How important is it to avoid this sin? The proverb here teaches that faithful men will not do it. A mark or evidence of eternal life is not doing it (Ps 15:3). Since God hates it and mentions it often in Scripture, all fathers must include it in their training (Eph. 6:4). Great men and women, those that are faithful and having integrity, will work to protect others.

Jesus Christ is Faithful and True (Rev 19:11). He forgets the sins of His people forever (Heb. 8:12). He would never reveal them, for it is His glory to cover offences (Pr. 25:2; Ps 103:10-12). It should be your pleasure to love others with the same compassion and commitment to protect them from damaging reports (Pr. 10:12; 17:9; I Pet 4:8).

Stay blessed!

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A Godly Response to Criticism

Scripture: Proverbs 15:31-33
No one likes criticism, but encountering some is inevitable, so we need to learn how to respond in a godly way. Although you might be tempted to become defensive or angry, remain calm and listen. The words may hurt, but great benefits come to those who carefully consider what is said.

If we refuse to accept reproof, we’ll limit our potential for Christlike character development and spiritual growth. Some of life’s best lessons come through difficult experiences. If God allowed the situation, you can be sure that He wants to use it in transforming you into His Son’s image. Whether the criticism is valid or not, whether it’s delivered with kindness or harshness, your goal should always be to respond in a way that glorifies the Lord. Remember that you are responsible only for how you handle yourself, not for how the other person is acting.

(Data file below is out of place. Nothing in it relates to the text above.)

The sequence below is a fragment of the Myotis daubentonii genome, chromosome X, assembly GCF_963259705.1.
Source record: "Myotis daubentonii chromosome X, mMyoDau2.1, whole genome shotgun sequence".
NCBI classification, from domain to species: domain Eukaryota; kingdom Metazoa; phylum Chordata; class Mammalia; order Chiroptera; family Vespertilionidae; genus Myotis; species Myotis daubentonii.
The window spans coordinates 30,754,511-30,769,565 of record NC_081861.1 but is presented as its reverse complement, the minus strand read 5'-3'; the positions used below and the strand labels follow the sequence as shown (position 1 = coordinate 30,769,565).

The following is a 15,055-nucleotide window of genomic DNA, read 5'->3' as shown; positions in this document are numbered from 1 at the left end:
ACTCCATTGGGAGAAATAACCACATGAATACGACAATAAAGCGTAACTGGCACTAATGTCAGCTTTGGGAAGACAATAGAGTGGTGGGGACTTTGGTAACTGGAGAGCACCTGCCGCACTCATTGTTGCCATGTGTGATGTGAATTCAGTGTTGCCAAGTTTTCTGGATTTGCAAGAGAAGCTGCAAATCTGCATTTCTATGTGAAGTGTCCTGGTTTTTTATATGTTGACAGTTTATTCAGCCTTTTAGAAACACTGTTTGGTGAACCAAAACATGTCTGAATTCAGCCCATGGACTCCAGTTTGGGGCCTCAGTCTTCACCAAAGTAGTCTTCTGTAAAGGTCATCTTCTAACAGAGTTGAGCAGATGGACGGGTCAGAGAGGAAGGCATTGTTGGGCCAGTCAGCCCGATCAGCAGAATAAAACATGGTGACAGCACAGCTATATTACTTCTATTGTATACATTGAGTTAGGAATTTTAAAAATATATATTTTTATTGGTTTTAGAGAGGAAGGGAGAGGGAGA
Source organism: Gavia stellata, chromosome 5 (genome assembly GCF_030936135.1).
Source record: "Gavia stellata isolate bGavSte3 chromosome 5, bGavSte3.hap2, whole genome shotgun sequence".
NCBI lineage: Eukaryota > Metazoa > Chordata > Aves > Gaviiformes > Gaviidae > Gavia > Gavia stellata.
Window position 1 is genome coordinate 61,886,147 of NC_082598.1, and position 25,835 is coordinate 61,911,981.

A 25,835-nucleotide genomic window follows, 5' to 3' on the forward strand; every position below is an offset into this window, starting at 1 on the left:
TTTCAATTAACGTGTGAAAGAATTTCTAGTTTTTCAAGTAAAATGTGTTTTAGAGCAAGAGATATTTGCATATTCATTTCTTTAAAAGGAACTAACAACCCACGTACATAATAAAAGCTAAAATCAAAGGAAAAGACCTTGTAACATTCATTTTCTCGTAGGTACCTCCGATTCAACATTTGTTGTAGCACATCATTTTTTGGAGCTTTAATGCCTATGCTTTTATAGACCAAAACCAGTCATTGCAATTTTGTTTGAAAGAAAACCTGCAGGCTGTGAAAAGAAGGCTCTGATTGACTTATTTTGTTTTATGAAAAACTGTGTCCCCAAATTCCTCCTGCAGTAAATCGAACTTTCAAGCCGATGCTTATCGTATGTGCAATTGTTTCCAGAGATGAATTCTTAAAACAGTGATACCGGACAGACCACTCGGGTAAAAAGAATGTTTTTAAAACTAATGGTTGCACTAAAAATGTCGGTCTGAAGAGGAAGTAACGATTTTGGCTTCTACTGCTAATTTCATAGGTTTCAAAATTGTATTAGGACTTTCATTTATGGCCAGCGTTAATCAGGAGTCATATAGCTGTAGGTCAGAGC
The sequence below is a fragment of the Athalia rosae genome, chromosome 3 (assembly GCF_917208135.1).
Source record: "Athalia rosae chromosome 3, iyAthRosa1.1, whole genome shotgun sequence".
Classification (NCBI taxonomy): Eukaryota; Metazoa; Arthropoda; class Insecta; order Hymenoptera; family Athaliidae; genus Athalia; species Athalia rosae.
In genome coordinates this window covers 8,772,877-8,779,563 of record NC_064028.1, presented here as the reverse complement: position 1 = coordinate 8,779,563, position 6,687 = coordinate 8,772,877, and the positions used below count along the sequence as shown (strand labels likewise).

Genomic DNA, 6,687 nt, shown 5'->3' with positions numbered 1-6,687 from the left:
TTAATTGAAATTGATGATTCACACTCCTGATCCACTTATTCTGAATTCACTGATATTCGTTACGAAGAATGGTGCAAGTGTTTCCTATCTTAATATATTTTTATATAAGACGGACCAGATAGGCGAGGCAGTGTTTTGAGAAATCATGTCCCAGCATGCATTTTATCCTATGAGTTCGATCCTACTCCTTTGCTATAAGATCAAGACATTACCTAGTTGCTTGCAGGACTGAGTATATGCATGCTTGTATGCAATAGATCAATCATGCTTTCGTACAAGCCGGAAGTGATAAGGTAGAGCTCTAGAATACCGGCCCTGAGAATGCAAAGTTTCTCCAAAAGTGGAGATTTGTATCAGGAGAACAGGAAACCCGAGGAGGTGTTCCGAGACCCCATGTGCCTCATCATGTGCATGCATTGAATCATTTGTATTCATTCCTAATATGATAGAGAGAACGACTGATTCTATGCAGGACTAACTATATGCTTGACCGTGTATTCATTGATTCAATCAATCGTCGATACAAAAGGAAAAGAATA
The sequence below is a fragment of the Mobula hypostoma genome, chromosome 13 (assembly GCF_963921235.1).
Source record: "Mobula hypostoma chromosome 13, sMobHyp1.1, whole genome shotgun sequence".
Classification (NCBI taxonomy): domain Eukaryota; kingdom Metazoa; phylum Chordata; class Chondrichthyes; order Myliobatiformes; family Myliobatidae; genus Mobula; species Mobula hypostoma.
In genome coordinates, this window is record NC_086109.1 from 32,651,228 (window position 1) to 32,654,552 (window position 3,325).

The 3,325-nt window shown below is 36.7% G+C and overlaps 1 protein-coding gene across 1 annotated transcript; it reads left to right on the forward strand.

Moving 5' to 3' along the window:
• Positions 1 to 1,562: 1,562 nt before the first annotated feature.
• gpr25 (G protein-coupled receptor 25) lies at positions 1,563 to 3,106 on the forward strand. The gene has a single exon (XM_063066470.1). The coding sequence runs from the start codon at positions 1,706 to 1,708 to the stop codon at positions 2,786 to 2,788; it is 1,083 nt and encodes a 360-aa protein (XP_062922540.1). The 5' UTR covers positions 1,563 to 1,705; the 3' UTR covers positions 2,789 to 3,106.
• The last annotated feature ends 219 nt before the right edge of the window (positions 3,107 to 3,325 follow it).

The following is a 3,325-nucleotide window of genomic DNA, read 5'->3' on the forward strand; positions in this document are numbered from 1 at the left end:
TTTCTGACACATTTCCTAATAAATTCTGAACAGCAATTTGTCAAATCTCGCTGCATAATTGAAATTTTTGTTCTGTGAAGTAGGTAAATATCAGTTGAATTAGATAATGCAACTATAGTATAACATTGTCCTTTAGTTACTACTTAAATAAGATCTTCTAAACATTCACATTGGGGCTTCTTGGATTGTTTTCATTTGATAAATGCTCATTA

When a criticism comes your way, be quiet and listen until the other person has finished. Make direct eye contact to show attentiveness and respect. When your critic finishes, thank him for bringing his concerns to your attention, and tell him that you will consider what he’s said. Ask the Lord if the accusation is valid. Let Him search your heart and either affirm your innocence or convict you.

Every rebuke is an opportunity from God. It’s a chance to let your Christian character shine by showing love to your critic. If he is angrily attacking you, your respect and kindness become a powerful testimony. Criticism is also an occasion to humble yourself and accept the Lord’s correction.​STAY BLESSED
SOURCE: Culled from Crosswalk Daily Inspirations.

Whole Life Worship

Scripture: Romans 11:33-36, Romans 12:1-8
For many Christians, the word worship is synonymous with the songs we sing in church services. This is often implied when those who lead music announce to the congregation, “Let’s stand and worship.” Singing praises to God is but one aspect of what the word means—it includes much more and is not limited to Sunday morning in a church building.

When the Samaritan woman spoke to Jesus about this, He told her a time would come when the place wouldn’t be important. In that day, worship would be done in spirit and in truth (John 4:20-24), as an integral part of everything in our daily life.